Star Margot Robbie revealed the (very long) title of the next Harley Quinn movie on Tuesday
As if it didn't already require a cork board and a spool of red string to keep track of all of the comic book characters, storylines, and intellectual property being mined for sequels and spin-offs, Warner Brothers has confirmed that the equally unnecessarily excessive title for the Harley Quinn-centric film will be Birds of Prey (And the Fantabulous Emancipation of One Harley Quinn). Margot Robbie, who plays the titular Quinn, revealed the title by posting a photo of the script for the film on Instagram yesterday.
The character Harley Quinn first appeared on an episode of "Batman: The Animated Series" in 1993, and has more recently grown into a fan favorite with a dedicated comic series. Robbie's Quinn was considered the standout of 2016's Suicide Squad, which was hailed by critics as "so-so," "bad," and "the kind of torment you can wish on your worst enemy," so, naturally, there are at least four additional "Suicide" brand films in the works. In fact, the "frat boy's idea of what a feminist action heroine might look like" was deemed such a favorite that Warner Brothers and DC are making it the focus of their lineup, pushing back production on Suicide Squad 2 until next year in order to release Birds of Prey first. Despite the general lack of love from critics, fans of the source material remain ardent in their willingness to follow their favorite characters from the page to the screen.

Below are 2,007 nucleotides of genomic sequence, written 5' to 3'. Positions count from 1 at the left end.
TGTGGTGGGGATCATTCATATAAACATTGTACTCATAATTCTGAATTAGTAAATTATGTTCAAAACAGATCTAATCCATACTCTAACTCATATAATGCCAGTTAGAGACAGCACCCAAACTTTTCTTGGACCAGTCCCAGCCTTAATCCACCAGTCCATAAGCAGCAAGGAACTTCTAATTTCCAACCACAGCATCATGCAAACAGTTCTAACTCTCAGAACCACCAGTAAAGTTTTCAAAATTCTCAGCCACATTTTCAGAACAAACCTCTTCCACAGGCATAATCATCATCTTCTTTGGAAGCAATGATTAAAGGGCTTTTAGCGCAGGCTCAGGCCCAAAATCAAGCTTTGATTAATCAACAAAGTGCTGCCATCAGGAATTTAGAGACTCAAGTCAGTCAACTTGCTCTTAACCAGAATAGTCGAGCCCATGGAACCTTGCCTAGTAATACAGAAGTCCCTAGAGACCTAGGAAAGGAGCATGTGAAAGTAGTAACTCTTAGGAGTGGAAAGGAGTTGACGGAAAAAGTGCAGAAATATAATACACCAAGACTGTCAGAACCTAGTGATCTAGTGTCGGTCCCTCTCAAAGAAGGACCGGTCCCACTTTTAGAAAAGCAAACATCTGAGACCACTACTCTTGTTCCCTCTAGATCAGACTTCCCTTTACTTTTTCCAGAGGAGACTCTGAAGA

Also on the docket for the Suicide Squad corner of DC Films is Gotham City Sirens, which will center on Harley Quinn and DC's other well-known female villains Catwoman and Poison Ivy, an additional stand-alone film for Quinn, and the untitled Harley Quinn/Joker "rom-com." Yes. Seriously.
It is unclear exactly how, if at all, Jared Leto's joker will fit into "Birds of Prey," though fans will surely hope that the "emancipation" in the title will reflect the couple's once-and-for-all breakup. Story details are scarce, but The Hollywood Reporter reports that the film will feature Quinn and "a girl gang of friends [who] take on a bad guy." Ewan McGregor will play villain Black Mask, and will be joined by Jurnee Smollett-Bell as Black Canary, Rosie Perez as Renee Montoya, and Mary Elizabeth Winstead as Huntress.